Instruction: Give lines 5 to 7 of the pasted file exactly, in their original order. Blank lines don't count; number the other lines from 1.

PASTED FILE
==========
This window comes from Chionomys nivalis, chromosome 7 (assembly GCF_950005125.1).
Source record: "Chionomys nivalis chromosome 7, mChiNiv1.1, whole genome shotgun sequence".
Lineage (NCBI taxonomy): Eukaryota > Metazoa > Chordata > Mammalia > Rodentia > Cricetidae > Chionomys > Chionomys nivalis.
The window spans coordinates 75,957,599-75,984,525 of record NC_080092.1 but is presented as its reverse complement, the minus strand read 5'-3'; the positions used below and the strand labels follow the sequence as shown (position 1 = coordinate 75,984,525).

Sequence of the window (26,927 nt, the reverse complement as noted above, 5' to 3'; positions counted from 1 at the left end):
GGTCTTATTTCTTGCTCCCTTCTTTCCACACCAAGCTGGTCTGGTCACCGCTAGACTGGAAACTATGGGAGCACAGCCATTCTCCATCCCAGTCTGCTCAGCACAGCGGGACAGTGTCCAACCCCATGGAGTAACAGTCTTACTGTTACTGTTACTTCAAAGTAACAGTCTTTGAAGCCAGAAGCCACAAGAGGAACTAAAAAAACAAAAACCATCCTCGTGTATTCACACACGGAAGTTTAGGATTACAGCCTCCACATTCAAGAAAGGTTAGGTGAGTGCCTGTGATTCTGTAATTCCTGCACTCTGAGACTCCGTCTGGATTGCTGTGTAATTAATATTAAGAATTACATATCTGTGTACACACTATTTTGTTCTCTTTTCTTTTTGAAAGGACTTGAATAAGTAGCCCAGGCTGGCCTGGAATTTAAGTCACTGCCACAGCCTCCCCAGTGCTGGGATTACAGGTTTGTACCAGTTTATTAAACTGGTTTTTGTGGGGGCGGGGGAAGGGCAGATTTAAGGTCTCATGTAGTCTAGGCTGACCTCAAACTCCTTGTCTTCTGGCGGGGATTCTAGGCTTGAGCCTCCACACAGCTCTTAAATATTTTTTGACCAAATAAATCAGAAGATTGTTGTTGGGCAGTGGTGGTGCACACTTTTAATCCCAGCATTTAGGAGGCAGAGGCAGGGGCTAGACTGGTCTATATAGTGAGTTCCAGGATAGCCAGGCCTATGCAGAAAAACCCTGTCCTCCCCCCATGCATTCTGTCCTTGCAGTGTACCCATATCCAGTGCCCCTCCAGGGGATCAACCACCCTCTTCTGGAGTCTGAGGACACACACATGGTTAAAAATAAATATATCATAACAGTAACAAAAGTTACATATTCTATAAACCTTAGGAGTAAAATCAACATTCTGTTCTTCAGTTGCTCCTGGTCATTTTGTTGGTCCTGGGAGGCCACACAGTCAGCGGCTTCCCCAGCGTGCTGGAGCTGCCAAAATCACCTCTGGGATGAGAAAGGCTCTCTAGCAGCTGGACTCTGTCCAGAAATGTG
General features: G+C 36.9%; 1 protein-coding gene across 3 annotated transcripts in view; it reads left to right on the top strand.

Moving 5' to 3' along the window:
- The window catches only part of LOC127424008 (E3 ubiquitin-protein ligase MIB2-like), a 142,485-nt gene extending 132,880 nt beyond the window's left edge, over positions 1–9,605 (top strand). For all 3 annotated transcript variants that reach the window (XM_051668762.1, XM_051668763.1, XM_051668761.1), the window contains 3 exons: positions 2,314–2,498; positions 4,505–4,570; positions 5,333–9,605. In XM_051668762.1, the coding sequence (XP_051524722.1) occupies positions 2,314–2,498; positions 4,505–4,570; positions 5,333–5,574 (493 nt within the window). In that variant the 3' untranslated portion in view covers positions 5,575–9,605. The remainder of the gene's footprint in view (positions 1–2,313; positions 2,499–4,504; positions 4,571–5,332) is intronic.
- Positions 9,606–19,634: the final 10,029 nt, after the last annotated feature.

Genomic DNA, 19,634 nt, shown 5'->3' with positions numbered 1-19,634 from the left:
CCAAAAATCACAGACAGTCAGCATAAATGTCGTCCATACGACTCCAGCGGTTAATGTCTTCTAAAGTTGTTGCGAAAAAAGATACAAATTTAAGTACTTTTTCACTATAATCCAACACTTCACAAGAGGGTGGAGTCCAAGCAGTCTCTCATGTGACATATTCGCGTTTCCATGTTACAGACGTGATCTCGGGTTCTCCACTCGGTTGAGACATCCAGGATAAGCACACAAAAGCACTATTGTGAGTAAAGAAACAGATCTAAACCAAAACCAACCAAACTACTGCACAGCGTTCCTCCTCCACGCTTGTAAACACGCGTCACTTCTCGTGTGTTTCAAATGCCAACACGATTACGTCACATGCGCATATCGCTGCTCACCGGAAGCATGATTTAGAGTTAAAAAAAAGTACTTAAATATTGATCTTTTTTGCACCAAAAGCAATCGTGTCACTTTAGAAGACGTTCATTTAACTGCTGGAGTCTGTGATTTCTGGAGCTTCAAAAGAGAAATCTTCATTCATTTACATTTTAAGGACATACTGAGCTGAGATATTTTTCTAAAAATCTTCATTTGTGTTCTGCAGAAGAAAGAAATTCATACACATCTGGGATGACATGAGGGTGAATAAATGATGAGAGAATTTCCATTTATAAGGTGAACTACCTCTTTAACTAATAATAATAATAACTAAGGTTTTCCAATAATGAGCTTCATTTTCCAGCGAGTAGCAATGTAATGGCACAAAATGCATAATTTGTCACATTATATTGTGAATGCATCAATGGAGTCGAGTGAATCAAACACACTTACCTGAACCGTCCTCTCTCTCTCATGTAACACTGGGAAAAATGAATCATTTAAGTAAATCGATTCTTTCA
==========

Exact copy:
Sequence of the window (26,927 nt, the reverse complement as noted above, 5' to 3'; positions counted from 1 at the left end):
GGTCTTATTTCTTGCTCCCTTCTTTCCACACCAAGCTGGTCTGGTCACCGCTAGACTGGAAACTATGGGAGCACAGCCATTCTCCATCCCAGTCTGCTCAGCACAGCGGGACAGTGTCCAACCCCATGGAGTAACAGTCTTACTGTTACTGTTACTTCAAAGTAACAGTCTTTGAAGCCAGAAGCCACAAGAGGAACTAAAAAAACAAAAACCATCCTCGTGTATTCACACACGGAAGTTTAGGATTACAGCCTCCACATTCAAGAAAGGTTAGGTGAGTGCCTGTGATTCTGTAATTCCTGCACTCTGAGACTCCGTCTGGATTGCTGTGTAATTAATATTAAGAATTACATATCTGTGTACACACTATTTTGTTCTCTTTTCTTTTTGAAAGGACTTGAATAAGTAGCCCAGGCTGGCCTGGAATTTAAGTCACTGCCACAGCCTCCCCAGTGCTGGGATTACAGGTTTGTACCAGTTTATTAAACTGGTTTTTGTGGGGGCGGGGGAAGGGCAGATTTAAGGTCTCATGTAGTCTAGGCTGACCTCAAACTCCTTGTCTTCTGGCGGGGATTCTAGGCTTGAGCCTCCACACAGCTCTTAAATATTTTTTGACCAAATAAATCAGAAGATTGTTGTTGGGCAGTGGTGGTGCACACTTTTAATCCCAGCATTTAGGAGGCAGAGGCAGGGGCTAGACTGGTCTATATAGTGAGTTCCAGGATAGCCAGGCCTATGCAGAAAAACCCTGTCCTCCCCCCATGCATTCTGTCCTTGCAGTGTACCCATATCCAGTGCCCCTCCAGGGGATCAACCACCCTCTTCTGGAGTCTGAGGACACACACATGGTTAAAAATAAATATATCATAACAGTAACAAAAGTTACATATTCTATAAACCTTAGGAGTAAAATCAACATTCTGTTCTTCAGTTGCTCCTGGTCATTTTGTTGGTCCTGGGAGGCCACACAGTCAGCGGCTTCCCCAGCGTGCTGGAGCTGCCAAAATCACCTCTGGGATGAGAAAGGCTCTCTAGCAGCTGGACTCTGTCCAGAAATGTG
General features: G+C 36.9%; 1 protein-coding gene across 3 annotated transcripts in view; it reads left to right on the top strand.